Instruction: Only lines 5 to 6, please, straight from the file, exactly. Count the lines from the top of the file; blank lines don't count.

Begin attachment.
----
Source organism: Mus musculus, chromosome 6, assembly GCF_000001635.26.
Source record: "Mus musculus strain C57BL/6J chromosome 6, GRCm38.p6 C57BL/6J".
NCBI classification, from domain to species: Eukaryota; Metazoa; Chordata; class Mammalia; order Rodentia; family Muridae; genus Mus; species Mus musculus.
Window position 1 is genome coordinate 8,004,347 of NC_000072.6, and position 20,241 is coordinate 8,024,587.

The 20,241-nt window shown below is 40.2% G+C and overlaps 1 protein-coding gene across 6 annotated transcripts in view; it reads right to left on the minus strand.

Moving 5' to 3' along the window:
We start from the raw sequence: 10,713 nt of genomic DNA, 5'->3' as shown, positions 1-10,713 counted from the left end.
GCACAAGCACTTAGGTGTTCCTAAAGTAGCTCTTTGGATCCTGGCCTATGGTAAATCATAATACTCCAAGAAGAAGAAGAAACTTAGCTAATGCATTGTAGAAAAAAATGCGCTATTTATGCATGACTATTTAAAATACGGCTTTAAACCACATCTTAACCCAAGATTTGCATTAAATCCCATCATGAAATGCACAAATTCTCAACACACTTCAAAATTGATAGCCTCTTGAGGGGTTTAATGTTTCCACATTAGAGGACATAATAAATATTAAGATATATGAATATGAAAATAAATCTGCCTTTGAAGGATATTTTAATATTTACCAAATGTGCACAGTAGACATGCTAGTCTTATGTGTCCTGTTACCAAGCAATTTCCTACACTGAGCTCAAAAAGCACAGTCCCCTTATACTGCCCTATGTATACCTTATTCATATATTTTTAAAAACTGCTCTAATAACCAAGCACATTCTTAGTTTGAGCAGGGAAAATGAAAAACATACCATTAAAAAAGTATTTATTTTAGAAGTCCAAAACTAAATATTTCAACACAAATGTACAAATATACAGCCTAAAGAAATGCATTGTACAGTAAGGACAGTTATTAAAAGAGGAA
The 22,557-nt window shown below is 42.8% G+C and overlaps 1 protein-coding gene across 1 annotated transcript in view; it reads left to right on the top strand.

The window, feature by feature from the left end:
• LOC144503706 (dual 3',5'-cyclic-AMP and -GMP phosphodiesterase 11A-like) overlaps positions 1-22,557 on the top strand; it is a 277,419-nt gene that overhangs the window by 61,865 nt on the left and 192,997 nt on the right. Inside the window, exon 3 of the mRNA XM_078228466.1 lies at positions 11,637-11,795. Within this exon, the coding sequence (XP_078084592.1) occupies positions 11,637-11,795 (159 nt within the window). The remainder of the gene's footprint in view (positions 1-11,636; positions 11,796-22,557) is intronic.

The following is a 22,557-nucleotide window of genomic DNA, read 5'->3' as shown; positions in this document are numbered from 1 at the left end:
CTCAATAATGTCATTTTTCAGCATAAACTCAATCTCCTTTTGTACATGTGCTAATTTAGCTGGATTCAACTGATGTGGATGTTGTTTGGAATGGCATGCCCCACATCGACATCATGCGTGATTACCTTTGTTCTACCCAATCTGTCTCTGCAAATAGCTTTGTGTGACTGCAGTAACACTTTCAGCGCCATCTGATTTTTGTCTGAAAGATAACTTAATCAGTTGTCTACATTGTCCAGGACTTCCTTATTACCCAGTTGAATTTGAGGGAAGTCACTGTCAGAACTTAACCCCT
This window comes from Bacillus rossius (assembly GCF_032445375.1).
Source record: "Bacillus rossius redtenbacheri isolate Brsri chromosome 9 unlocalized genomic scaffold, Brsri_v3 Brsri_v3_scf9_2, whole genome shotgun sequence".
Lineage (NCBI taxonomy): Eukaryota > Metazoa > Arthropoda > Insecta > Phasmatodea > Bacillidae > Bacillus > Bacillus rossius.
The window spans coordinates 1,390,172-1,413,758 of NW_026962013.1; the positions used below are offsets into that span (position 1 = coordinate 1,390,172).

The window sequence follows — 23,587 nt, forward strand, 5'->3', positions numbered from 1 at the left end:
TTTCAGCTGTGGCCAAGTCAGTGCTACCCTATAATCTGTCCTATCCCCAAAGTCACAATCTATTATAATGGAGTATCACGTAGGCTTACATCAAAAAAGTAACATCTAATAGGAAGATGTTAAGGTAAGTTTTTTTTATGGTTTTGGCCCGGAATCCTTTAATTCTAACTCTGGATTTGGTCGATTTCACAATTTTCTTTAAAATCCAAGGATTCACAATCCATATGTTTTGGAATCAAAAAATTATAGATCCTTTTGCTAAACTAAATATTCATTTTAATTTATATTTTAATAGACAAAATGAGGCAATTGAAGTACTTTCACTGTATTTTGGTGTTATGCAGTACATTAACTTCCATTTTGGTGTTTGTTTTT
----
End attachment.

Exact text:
The 20,241-nt window shown below is 40.2% G+C and overlaps 1 protein-coding gene across 6 annotated transcripts in view; it reads right to left on the minus strand.

Moving 5' to 3' along the window: